THE Archbishops issued a few weeks ago an important statement on the needs of the Church of England, if it is to do its work efficiently under the new conditions that will be imposed on it after the war. This is now followed up by a direct appeal from Lord Bernard and his colleagues of the Central Board of Finance, which we print in another column. In their statement the Archbishops refer in the first place to the new type of men from which the ranks of the sacred ministry will be recruited — men whose faith has been tested by the ordeal of war, whose wills have been disciplined, who have learned what comradeship or leadership means. Given proof of vocation, such candidates for Ordination are not to be rejected for lack of means, and it becomes the duty of Churchpeople to confirm with their financial support the assurance given by the Archbishops. In the next place their Graces make a specially urgent appeal on behalf of the Training Colleges, and we need not dwell on their importance, if we mean to keep the teaching of religion alive. It is not intended to start the Fund at once, but to devote a year to the purpose of educating Churchpeople in the duty of supporting the Church as a Divine Society to which it is a privilege to belong; and of bringing before them the Church’s needs and opportunities. . . The Council desires that its scheme may be a subject of discussion at diocesan and ruridecanal conferences and at other Church gatherings.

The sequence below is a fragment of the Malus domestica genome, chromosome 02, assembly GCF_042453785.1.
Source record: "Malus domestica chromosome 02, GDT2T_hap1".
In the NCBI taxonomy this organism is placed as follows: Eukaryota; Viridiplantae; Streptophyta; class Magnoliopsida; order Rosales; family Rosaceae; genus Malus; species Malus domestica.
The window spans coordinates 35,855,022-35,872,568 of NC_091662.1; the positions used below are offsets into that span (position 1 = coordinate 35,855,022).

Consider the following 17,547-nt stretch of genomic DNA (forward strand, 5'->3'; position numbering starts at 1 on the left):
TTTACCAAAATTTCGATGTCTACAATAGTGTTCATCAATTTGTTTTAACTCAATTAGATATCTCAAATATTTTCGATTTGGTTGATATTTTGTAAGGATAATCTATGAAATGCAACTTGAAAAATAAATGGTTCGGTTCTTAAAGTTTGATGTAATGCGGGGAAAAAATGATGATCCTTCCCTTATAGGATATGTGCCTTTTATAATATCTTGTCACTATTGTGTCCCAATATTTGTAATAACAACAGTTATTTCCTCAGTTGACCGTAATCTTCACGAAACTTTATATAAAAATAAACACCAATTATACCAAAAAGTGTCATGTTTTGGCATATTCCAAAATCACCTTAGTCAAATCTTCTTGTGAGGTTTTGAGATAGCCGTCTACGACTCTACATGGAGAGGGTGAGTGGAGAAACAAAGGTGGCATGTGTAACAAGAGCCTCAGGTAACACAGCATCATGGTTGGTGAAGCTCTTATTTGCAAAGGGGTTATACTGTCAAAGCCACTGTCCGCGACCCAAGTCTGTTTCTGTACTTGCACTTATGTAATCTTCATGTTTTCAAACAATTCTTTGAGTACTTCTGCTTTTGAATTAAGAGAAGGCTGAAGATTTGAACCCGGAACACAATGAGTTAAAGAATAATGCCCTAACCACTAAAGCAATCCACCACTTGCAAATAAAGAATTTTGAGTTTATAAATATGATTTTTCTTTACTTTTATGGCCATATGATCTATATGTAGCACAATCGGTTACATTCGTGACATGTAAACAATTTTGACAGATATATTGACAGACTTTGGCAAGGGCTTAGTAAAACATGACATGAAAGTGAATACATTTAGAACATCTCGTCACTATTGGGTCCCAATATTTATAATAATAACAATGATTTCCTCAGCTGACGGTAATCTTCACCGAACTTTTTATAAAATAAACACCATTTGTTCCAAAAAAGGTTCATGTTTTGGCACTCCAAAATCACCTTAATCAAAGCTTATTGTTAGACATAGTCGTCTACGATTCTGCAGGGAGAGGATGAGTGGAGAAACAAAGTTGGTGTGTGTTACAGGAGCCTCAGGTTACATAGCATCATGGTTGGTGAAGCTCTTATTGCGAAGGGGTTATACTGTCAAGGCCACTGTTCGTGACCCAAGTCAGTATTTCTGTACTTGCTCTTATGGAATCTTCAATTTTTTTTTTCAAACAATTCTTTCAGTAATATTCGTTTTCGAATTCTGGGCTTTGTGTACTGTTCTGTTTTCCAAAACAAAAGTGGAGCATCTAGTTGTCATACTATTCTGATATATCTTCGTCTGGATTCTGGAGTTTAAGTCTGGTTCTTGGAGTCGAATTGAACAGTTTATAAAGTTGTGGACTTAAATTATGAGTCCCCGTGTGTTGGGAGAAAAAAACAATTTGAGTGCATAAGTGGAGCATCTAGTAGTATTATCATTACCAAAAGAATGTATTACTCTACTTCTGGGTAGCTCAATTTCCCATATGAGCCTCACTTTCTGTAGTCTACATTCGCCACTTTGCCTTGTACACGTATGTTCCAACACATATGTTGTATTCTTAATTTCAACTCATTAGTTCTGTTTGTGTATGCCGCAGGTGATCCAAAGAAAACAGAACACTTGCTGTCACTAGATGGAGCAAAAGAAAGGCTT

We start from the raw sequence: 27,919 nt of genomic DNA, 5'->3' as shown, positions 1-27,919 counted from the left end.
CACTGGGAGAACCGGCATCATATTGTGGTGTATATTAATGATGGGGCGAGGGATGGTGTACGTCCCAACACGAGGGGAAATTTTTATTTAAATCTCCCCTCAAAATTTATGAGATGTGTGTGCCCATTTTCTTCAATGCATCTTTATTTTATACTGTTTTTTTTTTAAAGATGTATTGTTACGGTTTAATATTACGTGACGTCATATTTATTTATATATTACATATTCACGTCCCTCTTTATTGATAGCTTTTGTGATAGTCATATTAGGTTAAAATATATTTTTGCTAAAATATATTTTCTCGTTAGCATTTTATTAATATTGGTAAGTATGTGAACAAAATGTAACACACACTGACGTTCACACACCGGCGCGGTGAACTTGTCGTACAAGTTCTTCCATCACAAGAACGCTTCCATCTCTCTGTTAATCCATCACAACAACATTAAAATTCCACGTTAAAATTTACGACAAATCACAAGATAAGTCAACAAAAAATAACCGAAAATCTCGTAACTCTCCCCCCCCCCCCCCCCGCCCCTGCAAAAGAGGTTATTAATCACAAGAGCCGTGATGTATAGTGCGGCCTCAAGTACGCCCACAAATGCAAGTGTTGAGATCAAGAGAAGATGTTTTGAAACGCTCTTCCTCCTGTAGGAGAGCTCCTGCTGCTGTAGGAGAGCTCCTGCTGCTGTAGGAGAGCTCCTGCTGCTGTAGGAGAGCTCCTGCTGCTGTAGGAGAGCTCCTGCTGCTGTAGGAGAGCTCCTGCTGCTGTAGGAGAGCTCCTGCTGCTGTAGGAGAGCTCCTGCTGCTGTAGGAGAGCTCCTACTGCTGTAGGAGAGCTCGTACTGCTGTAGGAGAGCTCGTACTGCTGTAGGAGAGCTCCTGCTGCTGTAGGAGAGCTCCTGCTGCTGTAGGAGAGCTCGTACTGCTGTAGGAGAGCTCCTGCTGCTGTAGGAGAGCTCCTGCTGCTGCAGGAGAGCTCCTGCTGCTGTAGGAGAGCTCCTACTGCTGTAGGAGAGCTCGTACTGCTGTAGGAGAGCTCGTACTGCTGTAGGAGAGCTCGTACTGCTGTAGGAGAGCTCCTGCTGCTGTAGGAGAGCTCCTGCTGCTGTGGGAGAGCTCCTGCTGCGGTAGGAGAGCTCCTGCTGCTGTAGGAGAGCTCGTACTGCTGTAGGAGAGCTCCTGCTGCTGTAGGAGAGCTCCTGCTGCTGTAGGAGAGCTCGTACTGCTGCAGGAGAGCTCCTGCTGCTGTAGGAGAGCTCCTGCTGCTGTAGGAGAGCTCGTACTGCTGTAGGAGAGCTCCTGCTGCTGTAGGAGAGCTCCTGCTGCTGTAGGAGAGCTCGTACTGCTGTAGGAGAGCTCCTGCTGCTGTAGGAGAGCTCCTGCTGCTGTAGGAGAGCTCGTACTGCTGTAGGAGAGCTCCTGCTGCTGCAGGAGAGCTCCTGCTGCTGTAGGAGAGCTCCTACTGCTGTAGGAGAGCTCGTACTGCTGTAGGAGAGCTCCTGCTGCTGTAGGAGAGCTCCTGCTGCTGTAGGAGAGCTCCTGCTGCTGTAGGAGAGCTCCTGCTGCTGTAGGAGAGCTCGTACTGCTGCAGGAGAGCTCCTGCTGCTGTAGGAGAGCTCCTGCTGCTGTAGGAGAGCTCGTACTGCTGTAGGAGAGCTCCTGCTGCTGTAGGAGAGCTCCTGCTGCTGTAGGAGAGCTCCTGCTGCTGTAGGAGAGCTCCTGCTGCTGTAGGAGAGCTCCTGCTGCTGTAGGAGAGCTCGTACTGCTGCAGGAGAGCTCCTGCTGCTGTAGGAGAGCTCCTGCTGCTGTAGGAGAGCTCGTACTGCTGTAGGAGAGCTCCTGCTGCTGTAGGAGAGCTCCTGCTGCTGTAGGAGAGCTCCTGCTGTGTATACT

The Church Times digital archive is available free to subscribers.